Dino-dining dinosaurs

Some dinosaurs may have actually eaten each other.

Living with dinosaurs would have been terrifying—even for them. Some of the giant reptiles may have actually eaten each other.

About 70 million years ago, dinosaurs called Majungatholus atopus roamed the plains of Madagascar—a large island off southeastern Africa. The fearsome creatures grew up to 30 feet in length. And like many meat-eating predators, they had sharp, knifelike teeth with jagged edges.

 

The size and spacing of notches on the teeth of Majungatholus atopus match the grooves on bones of another member of the dinosaur species.

 

 

 

R. Rogers, Macalester College

Many old animal bones found in Madagascar are scarred with grooved tooth marks, says Raymond R. Rogers, a paleontologist at Macalester College in St. Paul, Minn. This includes bones of the dinosaurs themselves.

To find out who made the tooth marks, Rogers and his colleagues measured the marks on some bone fossils. They also measured the spacing of notches on Majungatholus teeth. The two measurements matched almost exactly, the scientists report.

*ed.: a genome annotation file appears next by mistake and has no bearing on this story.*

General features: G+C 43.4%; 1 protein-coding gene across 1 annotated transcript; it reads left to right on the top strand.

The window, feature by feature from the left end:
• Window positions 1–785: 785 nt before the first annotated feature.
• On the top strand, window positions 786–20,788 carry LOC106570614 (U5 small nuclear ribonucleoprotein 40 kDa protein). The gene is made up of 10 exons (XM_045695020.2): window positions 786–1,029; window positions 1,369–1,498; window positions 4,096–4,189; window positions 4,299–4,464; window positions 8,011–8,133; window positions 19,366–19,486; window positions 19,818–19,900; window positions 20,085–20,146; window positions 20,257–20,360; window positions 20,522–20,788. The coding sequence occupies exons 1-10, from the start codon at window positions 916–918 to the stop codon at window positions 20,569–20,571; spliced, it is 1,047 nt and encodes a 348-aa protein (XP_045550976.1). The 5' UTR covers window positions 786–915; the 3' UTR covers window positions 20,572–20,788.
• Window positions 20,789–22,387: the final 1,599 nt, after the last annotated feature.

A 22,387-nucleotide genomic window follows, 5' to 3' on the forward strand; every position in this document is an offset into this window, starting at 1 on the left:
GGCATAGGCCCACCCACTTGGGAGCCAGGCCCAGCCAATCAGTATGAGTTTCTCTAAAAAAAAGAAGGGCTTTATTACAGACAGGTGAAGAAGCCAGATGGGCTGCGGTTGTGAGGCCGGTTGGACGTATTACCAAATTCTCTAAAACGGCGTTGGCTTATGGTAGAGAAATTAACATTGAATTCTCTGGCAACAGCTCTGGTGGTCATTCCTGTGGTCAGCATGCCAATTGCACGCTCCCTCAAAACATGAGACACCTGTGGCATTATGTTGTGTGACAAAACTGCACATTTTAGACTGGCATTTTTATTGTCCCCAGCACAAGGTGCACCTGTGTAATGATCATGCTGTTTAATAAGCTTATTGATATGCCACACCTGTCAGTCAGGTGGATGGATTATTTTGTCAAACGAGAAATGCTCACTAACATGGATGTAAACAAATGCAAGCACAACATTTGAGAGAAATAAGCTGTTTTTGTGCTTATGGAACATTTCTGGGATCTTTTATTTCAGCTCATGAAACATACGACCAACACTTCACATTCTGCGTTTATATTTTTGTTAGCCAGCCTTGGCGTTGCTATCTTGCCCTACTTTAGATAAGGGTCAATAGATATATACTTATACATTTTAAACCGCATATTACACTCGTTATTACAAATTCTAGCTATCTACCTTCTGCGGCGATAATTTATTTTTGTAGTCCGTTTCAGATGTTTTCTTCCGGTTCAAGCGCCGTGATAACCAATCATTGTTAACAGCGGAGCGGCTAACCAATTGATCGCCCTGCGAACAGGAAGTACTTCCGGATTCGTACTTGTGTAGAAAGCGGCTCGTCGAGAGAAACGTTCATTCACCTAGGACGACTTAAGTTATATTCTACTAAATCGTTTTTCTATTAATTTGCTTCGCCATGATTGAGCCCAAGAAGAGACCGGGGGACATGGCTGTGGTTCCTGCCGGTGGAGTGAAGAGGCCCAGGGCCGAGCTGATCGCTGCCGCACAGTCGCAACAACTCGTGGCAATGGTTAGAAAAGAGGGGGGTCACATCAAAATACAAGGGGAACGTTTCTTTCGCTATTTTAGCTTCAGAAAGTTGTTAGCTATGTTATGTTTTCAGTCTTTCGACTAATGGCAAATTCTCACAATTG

No other known animal could have made the same kind of grooves, Rogers says. The only other dinosaurs living in Madagascar at the time, five-foot-long Masiakasauraus knopfleri, were too small. And the island’s two meat-eating species of crocodile didn’t have the sharp, regularly spaced teeth necessary to make the marks.

Scientists still don’t know whether the dinosaurs actually killed each other or just ate the remains. But some reptiles today prey on each other. So it’s quite possible that certain dinos were safe nowhere, not even at home.  

More Stories from Science News for Students on Fossils